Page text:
1857-1860
1857
1858
  • Proslavery Lecompton constitution defeated by popular referendum in Kansas in August.
  • Lincoln and Douglas debate; Lincoln emerges as nationally known moderate spokesman for Republicans
  • William Yancey advocates a Southern confederacy.
1859
  • James Hammond exclaims, "Cotton is King!", meaning Europe will intervene to protect source of vital raw material
  • John Brown attempts to ignite slave rebellion in Virginia by attack on federal armory at Harper's Ferry; no rebellion; captured, tried for treason to state of Virginia, and hung; becomes martyr to North; alarms South as exemplar of fanatical Yankee abolitionist trying to start bloody race war; Republican Party disavows Brown, who had financial support from Boston abolitionists.
1860 Slave population in Census: 3,954,000
1860
  • Knights of the Golden Circle reach maximum popularity and try to invade Mexico to expand slave territory.
  • Southern "fire-eaters" oppose front runner Stephen A. Douglas' bid for the Democratic presidential nomination. The Democrats begin splitting North and South.
  • Radicals William H. Seward of New York, Salmon P. Chase of Ohio, and Simon Cameron of Pennsylvania are leading contenders for the Republican presidential nomination, along with Lincoln. Illinois out-maneuvers other states and on May 16, Lincoln wins the Republican nomination at Chicago convention.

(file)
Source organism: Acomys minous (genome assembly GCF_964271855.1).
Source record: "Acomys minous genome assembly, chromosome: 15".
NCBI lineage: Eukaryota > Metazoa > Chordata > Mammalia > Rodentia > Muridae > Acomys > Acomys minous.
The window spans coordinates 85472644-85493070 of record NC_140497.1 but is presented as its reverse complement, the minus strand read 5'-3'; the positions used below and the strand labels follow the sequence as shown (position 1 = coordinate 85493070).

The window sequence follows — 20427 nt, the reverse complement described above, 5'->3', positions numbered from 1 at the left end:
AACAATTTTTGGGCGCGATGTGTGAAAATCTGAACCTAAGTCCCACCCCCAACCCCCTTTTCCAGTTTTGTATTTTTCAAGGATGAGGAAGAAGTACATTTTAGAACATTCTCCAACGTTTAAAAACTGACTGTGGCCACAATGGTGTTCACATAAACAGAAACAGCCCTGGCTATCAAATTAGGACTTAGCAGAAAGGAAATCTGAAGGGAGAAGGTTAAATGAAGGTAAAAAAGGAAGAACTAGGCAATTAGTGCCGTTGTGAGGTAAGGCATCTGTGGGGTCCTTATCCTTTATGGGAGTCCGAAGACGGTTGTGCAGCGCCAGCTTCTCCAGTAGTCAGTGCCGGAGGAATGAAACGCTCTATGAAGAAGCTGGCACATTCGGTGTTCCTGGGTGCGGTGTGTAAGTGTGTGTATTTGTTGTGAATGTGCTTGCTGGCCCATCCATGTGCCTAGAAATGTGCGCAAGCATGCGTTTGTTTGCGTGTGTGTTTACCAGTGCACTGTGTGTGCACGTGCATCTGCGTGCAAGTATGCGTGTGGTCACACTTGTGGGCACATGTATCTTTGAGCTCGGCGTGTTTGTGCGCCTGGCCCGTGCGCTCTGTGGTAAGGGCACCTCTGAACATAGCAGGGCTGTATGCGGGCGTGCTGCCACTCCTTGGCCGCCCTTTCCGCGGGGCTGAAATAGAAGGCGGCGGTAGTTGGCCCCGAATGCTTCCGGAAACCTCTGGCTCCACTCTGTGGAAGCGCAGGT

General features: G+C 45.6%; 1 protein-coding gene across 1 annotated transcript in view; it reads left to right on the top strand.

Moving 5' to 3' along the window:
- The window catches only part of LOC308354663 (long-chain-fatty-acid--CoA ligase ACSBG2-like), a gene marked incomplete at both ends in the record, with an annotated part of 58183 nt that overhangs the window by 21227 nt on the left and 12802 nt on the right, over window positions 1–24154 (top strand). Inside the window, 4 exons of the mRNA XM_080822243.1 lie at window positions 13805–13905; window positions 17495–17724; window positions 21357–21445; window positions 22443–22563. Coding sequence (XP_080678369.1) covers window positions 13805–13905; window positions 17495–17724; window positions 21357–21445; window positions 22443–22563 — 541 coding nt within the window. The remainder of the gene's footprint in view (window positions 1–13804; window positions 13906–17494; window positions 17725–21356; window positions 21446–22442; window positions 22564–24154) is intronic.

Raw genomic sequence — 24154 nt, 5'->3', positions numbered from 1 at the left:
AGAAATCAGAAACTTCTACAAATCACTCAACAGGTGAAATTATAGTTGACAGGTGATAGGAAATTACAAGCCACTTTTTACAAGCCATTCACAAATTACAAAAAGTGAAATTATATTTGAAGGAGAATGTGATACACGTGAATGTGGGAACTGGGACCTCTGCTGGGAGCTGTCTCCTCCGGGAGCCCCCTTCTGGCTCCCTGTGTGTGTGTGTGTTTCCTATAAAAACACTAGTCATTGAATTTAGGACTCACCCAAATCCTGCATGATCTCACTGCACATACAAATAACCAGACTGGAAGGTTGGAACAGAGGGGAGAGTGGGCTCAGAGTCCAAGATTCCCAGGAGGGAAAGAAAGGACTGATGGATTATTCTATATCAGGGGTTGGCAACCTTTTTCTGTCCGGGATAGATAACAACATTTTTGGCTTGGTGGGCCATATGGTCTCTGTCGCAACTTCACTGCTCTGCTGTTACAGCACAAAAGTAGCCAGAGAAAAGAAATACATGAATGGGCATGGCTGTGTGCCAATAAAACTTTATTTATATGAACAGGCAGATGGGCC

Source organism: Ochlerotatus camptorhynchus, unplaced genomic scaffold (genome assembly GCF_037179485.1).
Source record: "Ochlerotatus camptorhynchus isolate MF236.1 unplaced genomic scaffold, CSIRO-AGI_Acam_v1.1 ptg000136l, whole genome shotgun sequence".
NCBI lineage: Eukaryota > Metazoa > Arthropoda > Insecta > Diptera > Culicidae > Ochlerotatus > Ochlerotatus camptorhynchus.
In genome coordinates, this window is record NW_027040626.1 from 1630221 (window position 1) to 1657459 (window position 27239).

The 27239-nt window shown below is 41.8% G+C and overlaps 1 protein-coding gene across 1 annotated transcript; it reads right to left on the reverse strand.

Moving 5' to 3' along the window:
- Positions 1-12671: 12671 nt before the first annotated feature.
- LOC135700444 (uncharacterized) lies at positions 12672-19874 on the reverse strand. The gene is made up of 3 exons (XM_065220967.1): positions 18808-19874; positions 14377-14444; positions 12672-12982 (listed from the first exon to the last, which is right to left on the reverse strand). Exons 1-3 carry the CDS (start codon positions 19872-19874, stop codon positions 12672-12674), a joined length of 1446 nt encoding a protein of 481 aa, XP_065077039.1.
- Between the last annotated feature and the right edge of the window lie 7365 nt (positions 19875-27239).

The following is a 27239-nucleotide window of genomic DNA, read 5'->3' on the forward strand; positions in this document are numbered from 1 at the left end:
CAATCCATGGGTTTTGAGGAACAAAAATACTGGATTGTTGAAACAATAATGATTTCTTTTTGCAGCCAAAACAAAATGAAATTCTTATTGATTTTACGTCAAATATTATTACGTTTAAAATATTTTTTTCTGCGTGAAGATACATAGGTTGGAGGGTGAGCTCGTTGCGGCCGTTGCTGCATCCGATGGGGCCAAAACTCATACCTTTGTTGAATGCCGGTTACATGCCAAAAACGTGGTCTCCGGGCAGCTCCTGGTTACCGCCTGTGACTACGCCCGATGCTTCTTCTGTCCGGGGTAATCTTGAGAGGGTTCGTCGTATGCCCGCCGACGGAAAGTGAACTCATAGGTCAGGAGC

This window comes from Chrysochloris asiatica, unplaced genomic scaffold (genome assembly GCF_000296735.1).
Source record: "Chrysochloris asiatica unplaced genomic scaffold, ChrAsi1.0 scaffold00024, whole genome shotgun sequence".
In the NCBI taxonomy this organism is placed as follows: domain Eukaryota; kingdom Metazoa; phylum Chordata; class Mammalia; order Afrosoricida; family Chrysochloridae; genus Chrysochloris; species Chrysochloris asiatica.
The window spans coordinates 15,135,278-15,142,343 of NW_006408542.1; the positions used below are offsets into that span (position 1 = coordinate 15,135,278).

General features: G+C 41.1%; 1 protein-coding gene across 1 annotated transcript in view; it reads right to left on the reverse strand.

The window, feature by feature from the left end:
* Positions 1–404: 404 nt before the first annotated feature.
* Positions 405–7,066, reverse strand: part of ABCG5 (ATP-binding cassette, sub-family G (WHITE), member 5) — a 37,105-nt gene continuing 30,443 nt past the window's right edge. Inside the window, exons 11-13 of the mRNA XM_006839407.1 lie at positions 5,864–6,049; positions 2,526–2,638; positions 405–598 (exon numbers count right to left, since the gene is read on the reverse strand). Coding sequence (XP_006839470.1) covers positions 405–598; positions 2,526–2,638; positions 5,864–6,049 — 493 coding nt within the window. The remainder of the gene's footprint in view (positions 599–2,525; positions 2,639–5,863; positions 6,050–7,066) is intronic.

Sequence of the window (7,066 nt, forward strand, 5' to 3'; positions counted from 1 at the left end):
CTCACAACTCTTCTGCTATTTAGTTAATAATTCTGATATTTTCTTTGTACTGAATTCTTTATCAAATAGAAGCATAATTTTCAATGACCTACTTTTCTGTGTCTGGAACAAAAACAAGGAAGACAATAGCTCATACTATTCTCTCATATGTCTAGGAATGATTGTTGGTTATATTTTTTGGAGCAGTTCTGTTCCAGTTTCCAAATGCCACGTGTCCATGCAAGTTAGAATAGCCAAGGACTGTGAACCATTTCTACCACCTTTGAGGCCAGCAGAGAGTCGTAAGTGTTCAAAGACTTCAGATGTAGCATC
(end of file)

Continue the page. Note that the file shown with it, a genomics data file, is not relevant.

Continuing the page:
• The Morrill Tariff passes the House of Representatives on a strict sectional vote, supported by the north and opposed by the south; it does not pass Senate.
  • The Democratic party splits. Main group supports Douglas. Southern Democrats support John C. Breckinridge.
  • Former Whigs from the border states form the Constitutional Union Party, nominating John C. Bell for president on a one-issue platform of national unity.
  • Four candidates as parties wage campaigns. Douglas and Lincoln compete for Northern votes. Bell, Douglas and Breckinridge compete for Southern votes.
  • Abraham Lincoln wins the 1860 election.
  • Secession: South Carolina convention declared on December 20 "that the Union now subsisting between South Carolina and other states under the name of the 'United States of America' is hereby dissolved"
  • Process of secession begins.
1861
  • The six other states of the Deep South declare their secessions, and together with South Carolina form the Confederate States of America. They are not recognized by U.S. government, or any government. Border states refuse to join Confederacy.
  • Last major N-S links broken as Presbyterian and Episcopal Churches split North and South
  • Numerous compromise proposals are rejected; they all involve protection of slavery (none involve tariffs or economic deals); Confederacy demands complete independence and will not negotiate a return to the Union.